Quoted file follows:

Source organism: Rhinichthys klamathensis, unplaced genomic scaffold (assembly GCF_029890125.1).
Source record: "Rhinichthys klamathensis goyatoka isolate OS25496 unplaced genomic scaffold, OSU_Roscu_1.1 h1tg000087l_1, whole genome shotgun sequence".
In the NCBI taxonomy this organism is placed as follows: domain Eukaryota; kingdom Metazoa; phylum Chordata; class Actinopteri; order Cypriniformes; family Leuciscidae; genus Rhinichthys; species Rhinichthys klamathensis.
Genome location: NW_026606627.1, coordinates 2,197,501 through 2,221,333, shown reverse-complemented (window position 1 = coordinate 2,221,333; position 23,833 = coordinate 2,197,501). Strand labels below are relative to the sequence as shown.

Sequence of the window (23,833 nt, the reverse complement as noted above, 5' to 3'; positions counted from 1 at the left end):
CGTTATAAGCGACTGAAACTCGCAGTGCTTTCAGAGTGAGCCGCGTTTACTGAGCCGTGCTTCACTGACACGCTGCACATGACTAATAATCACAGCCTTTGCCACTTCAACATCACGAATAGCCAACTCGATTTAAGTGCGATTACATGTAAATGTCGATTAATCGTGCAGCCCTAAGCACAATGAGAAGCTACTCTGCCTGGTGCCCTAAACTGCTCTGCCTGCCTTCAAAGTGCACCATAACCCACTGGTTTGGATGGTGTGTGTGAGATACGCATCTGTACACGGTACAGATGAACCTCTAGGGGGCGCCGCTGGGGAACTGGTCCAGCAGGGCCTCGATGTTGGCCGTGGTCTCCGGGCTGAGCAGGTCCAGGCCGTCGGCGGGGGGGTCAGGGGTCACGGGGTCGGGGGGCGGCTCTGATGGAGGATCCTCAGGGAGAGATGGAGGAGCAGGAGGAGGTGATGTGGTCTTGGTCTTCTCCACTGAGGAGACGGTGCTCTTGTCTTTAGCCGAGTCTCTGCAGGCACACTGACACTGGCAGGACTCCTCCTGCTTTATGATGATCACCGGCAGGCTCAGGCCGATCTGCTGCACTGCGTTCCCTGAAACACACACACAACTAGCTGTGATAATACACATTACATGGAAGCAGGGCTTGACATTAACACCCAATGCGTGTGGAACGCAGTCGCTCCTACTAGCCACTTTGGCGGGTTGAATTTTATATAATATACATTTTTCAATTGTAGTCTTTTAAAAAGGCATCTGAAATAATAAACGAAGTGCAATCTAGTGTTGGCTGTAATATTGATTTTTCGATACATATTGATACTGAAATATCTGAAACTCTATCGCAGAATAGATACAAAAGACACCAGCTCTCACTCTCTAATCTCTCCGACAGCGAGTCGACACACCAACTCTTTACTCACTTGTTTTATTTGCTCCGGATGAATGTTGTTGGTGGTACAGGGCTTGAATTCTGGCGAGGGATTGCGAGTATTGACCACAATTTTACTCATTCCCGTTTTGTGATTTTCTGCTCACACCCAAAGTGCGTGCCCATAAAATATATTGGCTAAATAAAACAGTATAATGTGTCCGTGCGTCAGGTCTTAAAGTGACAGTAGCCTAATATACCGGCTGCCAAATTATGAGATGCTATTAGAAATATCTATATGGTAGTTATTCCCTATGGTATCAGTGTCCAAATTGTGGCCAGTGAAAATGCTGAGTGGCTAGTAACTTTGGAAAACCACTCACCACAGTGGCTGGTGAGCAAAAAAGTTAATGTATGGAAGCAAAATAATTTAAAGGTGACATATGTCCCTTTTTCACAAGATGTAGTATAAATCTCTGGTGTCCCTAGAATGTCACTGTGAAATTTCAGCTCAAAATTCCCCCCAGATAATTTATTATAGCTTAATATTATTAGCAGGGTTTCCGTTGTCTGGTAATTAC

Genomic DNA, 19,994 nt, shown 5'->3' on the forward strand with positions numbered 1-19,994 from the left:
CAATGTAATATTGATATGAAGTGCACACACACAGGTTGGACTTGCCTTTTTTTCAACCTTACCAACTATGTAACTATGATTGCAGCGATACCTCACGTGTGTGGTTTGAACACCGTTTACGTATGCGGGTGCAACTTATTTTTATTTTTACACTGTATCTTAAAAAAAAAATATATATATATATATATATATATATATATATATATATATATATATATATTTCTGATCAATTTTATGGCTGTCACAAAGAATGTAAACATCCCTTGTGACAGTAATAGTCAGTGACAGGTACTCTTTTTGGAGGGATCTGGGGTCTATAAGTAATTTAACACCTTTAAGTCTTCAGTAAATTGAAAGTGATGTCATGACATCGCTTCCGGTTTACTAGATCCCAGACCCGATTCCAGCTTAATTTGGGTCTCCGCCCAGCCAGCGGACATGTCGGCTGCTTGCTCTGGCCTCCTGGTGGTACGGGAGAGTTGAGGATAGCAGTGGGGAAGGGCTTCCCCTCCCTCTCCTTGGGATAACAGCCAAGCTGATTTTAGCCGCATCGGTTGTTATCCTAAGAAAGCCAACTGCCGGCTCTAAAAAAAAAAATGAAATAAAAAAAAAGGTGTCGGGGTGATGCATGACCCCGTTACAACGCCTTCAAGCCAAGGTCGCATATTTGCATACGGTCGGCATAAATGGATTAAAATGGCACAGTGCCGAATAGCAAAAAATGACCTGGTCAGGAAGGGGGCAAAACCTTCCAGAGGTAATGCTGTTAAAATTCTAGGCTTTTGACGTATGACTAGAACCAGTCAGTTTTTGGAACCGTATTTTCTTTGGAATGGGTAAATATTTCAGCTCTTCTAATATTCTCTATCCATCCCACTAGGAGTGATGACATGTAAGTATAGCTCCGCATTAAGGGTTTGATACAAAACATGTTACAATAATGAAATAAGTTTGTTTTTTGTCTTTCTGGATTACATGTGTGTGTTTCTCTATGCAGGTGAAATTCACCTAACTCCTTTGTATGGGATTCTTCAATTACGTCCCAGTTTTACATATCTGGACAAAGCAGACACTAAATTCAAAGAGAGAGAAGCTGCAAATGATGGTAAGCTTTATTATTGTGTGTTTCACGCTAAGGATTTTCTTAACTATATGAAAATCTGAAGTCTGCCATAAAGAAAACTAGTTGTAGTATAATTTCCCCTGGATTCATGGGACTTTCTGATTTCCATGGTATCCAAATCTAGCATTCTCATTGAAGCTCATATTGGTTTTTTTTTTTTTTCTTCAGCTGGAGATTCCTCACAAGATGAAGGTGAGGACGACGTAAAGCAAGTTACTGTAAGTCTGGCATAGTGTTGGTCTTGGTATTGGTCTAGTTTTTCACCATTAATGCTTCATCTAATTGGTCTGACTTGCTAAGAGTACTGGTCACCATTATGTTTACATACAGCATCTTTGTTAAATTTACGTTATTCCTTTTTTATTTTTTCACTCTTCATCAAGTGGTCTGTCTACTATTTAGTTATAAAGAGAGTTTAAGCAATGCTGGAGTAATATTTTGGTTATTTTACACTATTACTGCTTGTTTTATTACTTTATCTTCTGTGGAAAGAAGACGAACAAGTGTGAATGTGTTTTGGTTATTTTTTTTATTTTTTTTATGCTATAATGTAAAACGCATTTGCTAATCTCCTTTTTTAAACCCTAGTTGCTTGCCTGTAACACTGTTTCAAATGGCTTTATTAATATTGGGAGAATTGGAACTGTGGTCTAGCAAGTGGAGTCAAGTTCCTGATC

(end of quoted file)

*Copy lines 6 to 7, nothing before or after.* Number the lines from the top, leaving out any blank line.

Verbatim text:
CGTTATAAGCGACTGAAACTCGCAGTGCTTTCAGAGTGAGCCGCGTTTACTGAGCCGTGCTTCACTGACACGCTGCACATGACTAATAATCACAGCCTTTGCCACTTCAACATCACGAATAGCCAACTCGATTTAAGTGCGATTACATGTAAATGTCGATTAATCGTGCAGCCCTAAGCACAATGAGAAGCTACTCTGCCTGGTGCCCTAAACTGCTCTGCCTGCCTTCAAAGTGCACCATAACCCACTGGTTTGGATGGTGTGTGTGAGATACGCATCTGTACACGGTACAGATGAACCTCTAGGGGGCGCCGCTGGGGAACTGGTCCAGCAGGGCCTCGATGTTGGCCGTGGTCTCCGGGCTGAGCAGGTCCAGGCCGTCGGCGGGGGGGTCAGGGGTCACGGGGTCGGGGGGCGGCTCTGATGGAGGATCCTCAGGGAGAGATGGAGGAGCAGGAGGAGGTGATGTGGTCTTGGTCTTCTCCACTGAGGAGACGGTGCTCTTGTCTTTAGCCGAGTCTCTGCAGGCACACTGACACTGGCAGGACTCCTCCTGCTTTATGATGATCACCGGCAGGCTCAGGCCGATCTGCTGCACTGCGTTCCCTGAAACACACACACAACTAGCTGTGATAATACACATTACATGGAAGCAGGGCTTGACATTAACACCCAATGCGTGTGGAACGCAGTCGCTCCTACTAGCCACTTTGGCGGGTTGAATTTTATATAATATACATTTTTCAATTGTAGTCTTTTAAAAAGGCATCTGAAATAATAAACGAAGTGCAATCTAGTGTTGGCTGTAATATTGATTTTTCGATACATATTGATACTGAAATATCTGAAACTCTATCGCAGAATAGATACAAAAGACACCAGCTCTCACTCTCTAATCTCTCCGACAGCGAGTCGACACACCAACTCTTTACTCACTTGTTTTATTTGCTCCGGATGAATGTTGTTGGTGGTACAGGGCTTGAATTCTGGCGAGGGATTGCGAGTATTGACCACAATTTTACTCATTCCCGTTTTGTGATTTTCTGCTCACACCCAAAGTGCGTGCCCATAAAATATATTGGCTAAATAAAACAGTATAATGTGTCCGTGCGTCAGGTCTTAAAGTGACAGTAGCCTAATATACCGGCTGCCAAATTATGAGATGCTATTAGAAATATCTATATGGTAGTTATTCCCTATGGTATCAGTGTCCAAATTGTGGCCAGTGAAAATGCTGAGTGGCTAGTAACTTTGGAAAACCACTCACCACAGTGGCTGGTGAGCAAAAAAGTTAATGTATGGAAGCAAAATAATTTAAAGGTGACATATGTCCCTTTTTCACAAGATGTAGTATAAATCTCTGGTGTCCCTAGAATGTCACTGTGAAATTTCAGCTCAAAATTCCCCCCAGATAATTTATTATAGCTTAATATTATTAGCAGGGTTTCCGTTGTCTGGTAATTAC

Genomic DNA, 19,994 nt, shown 5'->3' on the forward strand with positions numbered 1-19,994 from the left: